Uber and Lyft on Tuesday warned that the new rules stifle competition in the industry and would result in higher fares for customers while decreasing availability.
“Uber supports efforts to ensure that full-time drivers in NYC — whether driving with taxi, limo or Uber — are able to make a living wage, without harming outer borough riders who have been ignored by yellow taxis and underserved by mass transit,” Uber’s director of public affairs Jason Post said. “The TLC’s implementation of the City Council’s legislation to increase driver earnings will lead to higher than necessary fare increases for riders while missing an opportunity to deal with congestion in Manhattan’s central business district.”
The TLC also did not consider that some companies issue driver incentives and bonuses to ensure reliability and accessibility in areas outside of Manhattan when it came up with the new wage formula, according to Post.
Describing the rules as a “step backward for New Yorkers,” Lyft took issue with a loophole in the wage calculator that it said allows companies to petition for their own, lower utilization rate within the formula. The company also argued against an “eleventh-hour” rule addition that sets a different minimum pay rate for trips that take drivers outside of the five boroughs.
“Lyft believes all drivers should earn a livable wage and we are committed to helping drivers reach their goals,” a spokesman for Lyft said Tuesday. “Unfortunately, the TLC’s proposed pay rules will undermine competition by allowing certain companies to pay drivers lower wages, and disincentive drivers from giving rides to and from areas outside Manhattan.”
While ride-hail companies oppose the regulations, the Independent Drivers Guild, representing over 70,000 for-hire vehicle drivers in the city, lauded the decision.
“All workers deserve the protection of a fair, livable wage and we are proud to be setting the new bar for contractor workers’ rights in America,” said Jim Conigliaro Jr., founder of the Independent Drivers Guild.
Via also welcomed the new wage rules on Tuesday.
“As the industry leader in driver earnings in New York City, we are looking forward to working with the TLC on implementing this rule,” the company said in an emailed statement.
Joshi, meanwhile, said that she believes New Yorkers would be willing to pay more and wait a little longer if it meant their drivers are being paid a fair wage.
New York City taxi and rideshare drivers to receive a living wage
We’ve talked before about how hard it is for folks driving for Lyft and Uber to break even. Things aren’t so hot for cab drivers, either: as ridesharing becomes more prevalent by the day, those who own their own taxi or drive for someone else are finding it harder to make a living. The drop in revenue going into the pockets of New York City Taxi medallion owners has been so extreme that drivers have been forced to work 100-hour weeks just to stay out of the red. Others, feeling that their lives were ruined by mounting debt, out of desperation committed suicide. Today, New York City’s Taxi and Limousine Commission decided that they’d do something about it.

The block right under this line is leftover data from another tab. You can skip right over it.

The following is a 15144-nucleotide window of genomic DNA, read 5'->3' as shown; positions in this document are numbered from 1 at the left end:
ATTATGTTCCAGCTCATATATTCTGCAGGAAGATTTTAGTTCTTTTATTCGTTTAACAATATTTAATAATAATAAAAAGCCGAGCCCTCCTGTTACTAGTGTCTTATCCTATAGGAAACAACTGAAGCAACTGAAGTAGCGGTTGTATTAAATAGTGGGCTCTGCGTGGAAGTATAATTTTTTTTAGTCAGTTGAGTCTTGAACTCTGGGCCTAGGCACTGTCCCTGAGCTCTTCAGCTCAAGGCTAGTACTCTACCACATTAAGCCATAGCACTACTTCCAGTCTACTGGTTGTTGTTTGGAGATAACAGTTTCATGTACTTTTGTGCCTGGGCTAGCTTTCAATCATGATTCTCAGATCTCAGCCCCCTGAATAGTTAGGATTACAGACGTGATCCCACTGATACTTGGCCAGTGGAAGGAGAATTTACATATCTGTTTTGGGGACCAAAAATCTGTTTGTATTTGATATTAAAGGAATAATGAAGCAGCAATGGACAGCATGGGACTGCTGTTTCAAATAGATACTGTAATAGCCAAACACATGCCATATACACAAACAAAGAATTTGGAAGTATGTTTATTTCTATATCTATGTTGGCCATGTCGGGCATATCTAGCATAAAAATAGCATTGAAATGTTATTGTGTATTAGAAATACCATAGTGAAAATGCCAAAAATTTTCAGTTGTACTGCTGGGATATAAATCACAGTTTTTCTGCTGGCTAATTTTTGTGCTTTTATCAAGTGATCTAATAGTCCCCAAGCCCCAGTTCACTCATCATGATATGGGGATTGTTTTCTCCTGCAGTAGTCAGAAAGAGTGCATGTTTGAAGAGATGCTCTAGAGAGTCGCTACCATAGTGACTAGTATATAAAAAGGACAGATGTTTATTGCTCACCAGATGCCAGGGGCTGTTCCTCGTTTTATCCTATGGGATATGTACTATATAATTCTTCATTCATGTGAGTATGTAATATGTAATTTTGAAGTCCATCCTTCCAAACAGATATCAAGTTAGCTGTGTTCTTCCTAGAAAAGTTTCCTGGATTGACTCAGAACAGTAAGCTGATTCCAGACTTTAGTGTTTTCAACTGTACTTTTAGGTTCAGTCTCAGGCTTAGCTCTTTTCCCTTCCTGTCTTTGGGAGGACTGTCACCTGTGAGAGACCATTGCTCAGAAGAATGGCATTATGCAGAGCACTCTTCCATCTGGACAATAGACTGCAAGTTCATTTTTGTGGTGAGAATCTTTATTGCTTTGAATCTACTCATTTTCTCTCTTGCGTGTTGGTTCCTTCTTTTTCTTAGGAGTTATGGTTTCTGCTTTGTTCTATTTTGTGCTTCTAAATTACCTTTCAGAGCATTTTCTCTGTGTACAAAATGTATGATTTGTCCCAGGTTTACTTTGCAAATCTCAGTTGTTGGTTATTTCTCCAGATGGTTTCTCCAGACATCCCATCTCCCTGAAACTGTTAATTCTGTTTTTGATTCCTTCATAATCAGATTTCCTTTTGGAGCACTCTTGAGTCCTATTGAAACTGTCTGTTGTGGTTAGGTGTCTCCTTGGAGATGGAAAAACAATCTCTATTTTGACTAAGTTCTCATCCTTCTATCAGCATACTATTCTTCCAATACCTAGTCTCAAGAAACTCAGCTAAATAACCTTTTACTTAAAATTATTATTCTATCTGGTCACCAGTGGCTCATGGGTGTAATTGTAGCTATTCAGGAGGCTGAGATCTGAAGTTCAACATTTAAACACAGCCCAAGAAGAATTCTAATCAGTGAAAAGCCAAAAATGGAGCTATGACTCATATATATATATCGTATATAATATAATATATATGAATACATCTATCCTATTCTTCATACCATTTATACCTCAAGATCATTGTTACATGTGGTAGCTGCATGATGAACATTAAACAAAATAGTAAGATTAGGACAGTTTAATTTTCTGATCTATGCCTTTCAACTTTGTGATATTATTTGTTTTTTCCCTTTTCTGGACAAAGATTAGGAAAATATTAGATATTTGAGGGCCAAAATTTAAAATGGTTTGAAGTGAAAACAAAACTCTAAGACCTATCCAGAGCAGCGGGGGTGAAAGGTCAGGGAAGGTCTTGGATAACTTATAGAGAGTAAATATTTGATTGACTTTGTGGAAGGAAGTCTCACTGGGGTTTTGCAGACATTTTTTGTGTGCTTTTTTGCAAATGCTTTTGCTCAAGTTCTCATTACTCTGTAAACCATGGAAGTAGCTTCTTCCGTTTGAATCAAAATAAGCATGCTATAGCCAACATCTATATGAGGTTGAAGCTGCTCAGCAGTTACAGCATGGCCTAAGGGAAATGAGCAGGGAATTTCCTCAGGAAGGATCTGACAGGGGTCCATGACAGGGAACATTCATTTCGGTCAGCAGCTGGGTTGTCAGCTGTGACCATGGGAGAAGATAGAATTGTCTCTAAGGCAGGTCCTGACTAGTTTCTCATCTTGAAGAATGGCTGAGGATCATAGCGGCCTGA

Today, New York’s City’s Taxi and Limousine Commission approved measures to enact minimum pay requirements for app-based for-hire vehicles (FHV) like Uber, Lyft, and Juno. The new pay structure is set to take effect early in the new year.
The $26.51 per hour gross pay floor (estimated to amount to $17.22 per hour, less expenses) comes after “growing evidence of declining driver pay” was confirmed by a labor study, commissioned by the TLC, which concluded that 85 percent of drivers in NYC were earning less than the local minimum wage of $15 an hour. The new requirements will increase the average driver’s take-home pay by an estimated $9,600 per year.
Advocacy groups like the Independent Driver’s Guild and Amalgamated Transit Union have celebrated the change. “All workers deserve the protection of a fair, livable wage and we are proud to be setting the new bar for contractor workers’ rights in America,” Conigliaro, Jr., founder of IDG, wrote in a press statement.
So of course, rideshare companies are throwing a fit.
According to Gizmodo, Uber thinks it’s fantastic that their drivers will finally be able to make a living wage, but insinuated that the extra cash required to ensure that their employees can afford to eat AND pay the rent would come out of the pockets of those using the rideshare service. Lyft? They’re thrilled that folks can afford to maybe set their kids up at a decent daycare while simultaneously paying all of their bills. But they warn that “the TLC’s proposed pay rules will undermine competition by allowing certain companies to pay drivers lower wages, and disincentive drivers from giving rides to and from areas outside Manhattan.”
‘Green Monday’ brings back some great Black Friday deals
Taxi driver dies after setting himself on fire to protest carpool app
New York Red Bulls Announce Protected Player List
Entertainment7 months ago
Entertainment4 months ago
The New York Times best-seller list
Entertainment8 months ago
Transportation Alternatives bike month sponsored by Kiwi Energy
MTA News8 months ago
MTA’s first female head of NYC subway
Uber, lyft and other taxis7 months ago
Lyft driver sexually assaulted passenger – again!
MTA News5 months ago
Access-a-Ride needs access to bus lanes
Entertainment7 months ago
Street closures for the Five Boro Bike Tour
MTA News9 months ago
The winners of МТА Genius Transit Challenge